Share your feedback! Share your feedback!

How’s our new website?
How can we better serve you?

Turnagain Pass Avalanche Forecast RSS

Archives
ARCHIVED FORECAST - All forecasts expire after 24 hours from the posting date/time.
Issued
Wed, February 10th, 2016 - 7:00AM
Expires
Thu, February 11th, 2016 - 7:00AM
Forecaster
Aleph Johnston-Bloom
The Bottom Line

The avalanche danger is  MODERATE  today above treeline where it will be possible to trigger  wind slabs 1-2′ thick on steep leeward slopes.  Avoid travel on or under cornices and steer clear of glide cracks.  Watch for changing conditions as the next storm impacts the region.

Thanks to our sponsors!
Wed, February 10th, 2016
Alpine
Above 2,500'
Moderate (2)
Avalanche risk
Treeline
1,000'-2,500'
Moderate (2)
Avalanche risk
Below Treeline
Below 1,000'
No Rating (0)
Avalanche risk
Alpine
Above 2,500'
Avalanche risk
Moderate (2)
Treeline
1,000'-2,500'
Avalanche risk
Moderate (2)
Below Treeline
Below 1,000'
Avalanche risk
No Rating (0)
Danger Scale:
No Rating (0)
Low (1)
Moderate (2)
Considerable (3)
High (4)
Extreme (5)
Avalanche Problem 1
  • Cornice
    Cornice
  • Almost Certain
    Very Likely
    Likely
    Possible
    Unlikely
    Likelihood
  • Historic
    Very Large
    Large
    Small
    Size
Cornice
Cornice Fall is the release of an overhanging mass of snow that forms as the wind moves snow over a sharp terrain feature, such as a ridge, and deposits snow on the downwind (leeward) side. Cornices range in size from small wind drifts of soft snow to large overhangs of hard snow that are 30 feet (10 meters) or taller. They can break off the terrain suddenly and pull back onto the ridge top and catch people by surprise even on the flat ground above the slope. Even small cornices can have enough mass to be destructive and deadly. Cornice Fall can entrain loose surface snow or trigger slab avalanches.

Likelihood of Avalanches
Terms such as "unlikely", "likely", and "certain" are used to define the scale, with the chance of triggering or observing avalanches increasing as we move up the scale. For our purposes, "Unlikely" means that few avalanches could be triggered in avalanche terrain and natural avalanches are not expected. "Certain" means that humans will be able to trigger avalanches on many slopes, and natural avalanches are expected.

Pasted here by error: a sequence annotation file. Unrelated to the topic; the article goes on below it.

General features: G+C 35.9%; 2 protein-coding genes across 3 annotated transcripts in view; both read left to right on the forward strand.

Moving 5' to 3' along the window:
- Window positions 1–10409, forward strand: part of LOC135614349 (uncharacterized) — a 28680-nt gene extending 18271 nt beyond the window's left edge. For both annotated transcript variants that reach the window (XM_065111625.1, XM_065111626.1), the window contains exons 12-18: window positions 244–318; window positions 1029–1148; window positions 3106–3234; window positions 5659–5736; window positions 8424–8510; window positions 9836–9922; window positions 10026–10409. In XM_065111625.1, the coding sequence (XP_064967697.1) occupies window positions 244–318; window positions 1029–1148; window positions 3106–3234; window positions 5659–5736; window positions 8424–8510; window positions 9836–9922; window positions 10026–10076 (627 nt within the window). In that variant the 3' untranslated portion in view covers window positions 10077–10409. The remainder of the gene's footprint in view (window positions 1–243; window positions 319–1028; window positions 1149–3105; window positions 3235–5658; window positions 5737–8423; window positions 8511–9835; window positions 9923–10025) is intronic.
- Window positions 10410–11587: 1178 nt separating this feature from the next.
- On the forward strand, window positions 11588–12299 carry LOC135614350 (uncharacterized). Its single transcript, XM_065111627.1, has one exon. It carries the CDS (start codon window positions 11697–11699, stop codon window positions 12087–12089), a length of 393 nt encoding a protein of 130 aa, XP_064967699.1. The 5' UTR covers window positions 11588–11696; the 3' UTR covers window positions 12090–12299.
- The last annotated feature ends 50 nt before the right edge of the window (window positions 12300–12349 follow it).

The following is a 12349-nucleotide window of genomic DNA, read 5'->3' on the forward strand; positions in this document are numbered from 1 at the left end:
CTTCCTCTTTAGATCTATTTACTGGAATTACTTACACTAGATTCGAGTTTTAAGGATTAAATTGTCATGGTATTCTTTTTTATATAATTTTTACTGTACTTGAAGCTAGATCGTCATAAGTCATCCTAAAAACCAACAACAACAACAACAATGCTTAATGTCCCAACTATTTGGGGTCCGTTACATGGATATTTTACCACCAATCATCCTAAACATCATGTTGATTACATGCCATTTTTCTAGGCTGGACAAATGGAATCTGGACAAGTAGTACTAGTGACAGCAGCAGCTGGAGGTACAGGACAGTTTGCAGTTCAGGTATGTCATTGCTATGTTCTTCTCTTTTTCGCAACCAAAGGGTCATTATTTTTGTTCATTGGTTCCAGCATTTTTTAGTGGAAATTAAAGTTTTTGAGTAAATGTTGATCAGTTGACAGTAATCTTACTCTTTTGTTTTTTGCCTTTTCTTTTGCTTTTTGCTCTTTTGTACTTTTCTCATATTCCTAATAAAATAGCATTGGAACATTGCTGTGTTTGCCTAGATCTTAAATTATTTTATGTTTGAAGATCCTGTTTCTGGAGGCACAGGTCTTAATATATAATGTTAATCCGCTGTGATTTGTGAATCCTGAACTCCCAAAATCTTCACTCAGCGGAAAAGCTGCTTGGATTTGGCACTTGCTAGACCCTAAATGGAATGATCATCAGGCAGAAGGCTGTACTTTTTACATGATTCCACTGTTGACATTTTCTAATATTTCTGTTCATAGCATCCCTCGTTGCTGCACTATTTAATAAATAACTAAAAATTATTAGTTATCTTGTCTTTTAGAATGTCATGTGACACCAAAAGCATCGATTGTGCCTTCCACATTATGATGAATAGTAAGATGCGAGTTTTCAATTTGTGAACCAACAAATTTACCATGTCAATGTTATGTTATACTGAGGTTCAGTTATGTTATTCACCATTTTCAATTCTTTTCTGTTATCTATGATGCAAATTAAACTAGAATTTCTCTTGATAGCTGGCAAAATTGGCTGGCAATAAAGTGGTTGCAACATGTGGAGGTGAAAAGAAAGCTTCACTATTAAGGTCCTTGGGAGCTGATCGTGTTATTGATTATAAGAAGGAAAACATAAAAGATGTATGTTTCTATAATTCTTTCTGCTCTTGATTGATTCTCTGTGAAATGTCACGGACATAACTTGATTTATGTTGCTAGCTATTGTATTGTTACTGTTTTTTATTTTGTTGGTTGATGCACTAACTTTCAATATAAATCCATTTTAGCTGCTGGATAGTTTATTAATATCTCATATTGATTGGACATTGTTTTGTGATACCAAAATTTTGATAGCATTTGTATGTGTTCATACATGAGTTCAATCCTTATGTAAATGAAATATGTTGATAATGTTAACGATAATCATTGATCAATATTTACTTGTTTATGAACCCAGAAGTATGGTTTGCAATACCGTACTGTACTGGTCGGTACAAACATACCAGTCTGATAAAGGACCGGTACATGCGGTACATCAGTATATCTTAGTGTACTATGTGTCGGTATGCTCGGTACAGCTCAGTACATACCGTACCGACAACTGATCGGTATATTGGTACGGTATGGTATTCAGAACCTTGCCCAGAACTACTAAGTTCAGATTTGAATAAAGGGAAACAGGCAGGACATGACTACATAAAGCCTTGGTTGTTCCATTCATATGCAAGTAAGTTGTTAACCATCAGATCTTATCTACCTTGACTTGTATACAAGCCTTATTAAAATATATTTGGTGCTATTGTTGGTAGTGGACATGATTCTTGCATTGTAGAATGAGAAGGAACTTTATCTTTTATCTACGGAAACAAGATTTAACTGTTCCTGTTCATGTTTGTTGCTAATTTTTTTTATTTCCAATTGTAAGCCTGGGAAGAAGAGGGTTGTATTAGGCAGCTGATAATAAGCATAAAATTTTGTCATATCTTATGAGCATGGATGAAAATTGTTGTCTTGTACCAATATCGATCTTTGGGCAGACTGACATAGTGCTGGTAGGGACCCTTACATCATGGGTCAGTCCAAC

Size of Avalanches
Avalanche size is defined by the largest potential avalanche, or expected range of sizes related to the problem in question. Assigned size is a qualitative estimate based on the destructive classification system and requires specialists to estimate the harm avalanches may cause to hypothetical objects located in the avalanche track (AAA 2016, CAA 2014). Under this schema, "Small" avalanches are not large enough to bury humans and are relatively harmless unless they carry people over cliffs or through trees or rocks. Moving up the scale, avalanches become "Large" enough to bury, injure, or kill people. "Very Large" avalanches may bury or destroy vehicles or houses, and "Historic" avalanches are massive events capable of altering the landscape.

Signal Word Size (D scale) Simple Descriptor
Small 1 Unlikely to bury a person
Large 2 Can bury a person
Very Large 3 Can destroy a house
Historic 4 & 5 Can destroy part or all of a village
More info at Avalanche.org

Cornices throughout the advisory area are very large and have the potential to be quite hazardous. A skier yesterday reported being caught off guard when one broke farther back than expected. Cornice fall can trigger avalanches on the slopes below or take you for a high consequence ride if you happen to go down with one in a bad spot. Give them a wide berth on ridgelines and limit time spent below. 

Wind slabs: It will be possible to trigger old wind slabs on steep leeward slopes today. As the storm moves in with additional snow and wind, this may create new tender wind slab and add weight to already wind-loaded areas.  Look for cracking, listen for hollow sounds and avoid stiff, pillowed snow. 

 

 

Skier triggered cornice fall in Warm-up Bowl (-1 Bowl) yesterday. Photo: Wendy Wagner

Avalanche Problem 2
  • Glide Avalanches
    Glide Avalanches
  • Almost Certain
    Very Likely
    Likely
    Possible
    Unlikely
    Likelihood
  • Historic
    Very Large
    Large
    Small
    Size
Glide Avalanches
Glide Avalanches are the release of the entire snow cover as a result of gliding over the ground. Glide avalanches can be composed of wet, moist, or almost entirely dry snow. They typically occur in very specific paths, where the slope is steep enough and the ground surface is relatively smooth. They are often proceeded by full depth cracks (glide cracks), though the time between the appearance of a crack and an avalanche can vary between seconds and months. Glide avalanches are unlikely to be triggered by a person, are nearly impossible to forecast, and thus pose a hazard that is extremely difficult to manage.

Likelihood of Avalanches
Terms such as "unlikely", "likely", and "certain" are used to define the scale, with the chance of triggering or observing avalanches increasing as we move up the scale. For our purposes, "Unlikely" means that few avalanches could be triggered in avalanche terrain and natural avalanches are not expected. "Certain" means that humans will be able to trigger avalanches on many slopes, and natural avalanches are expected.

Size of Avalanches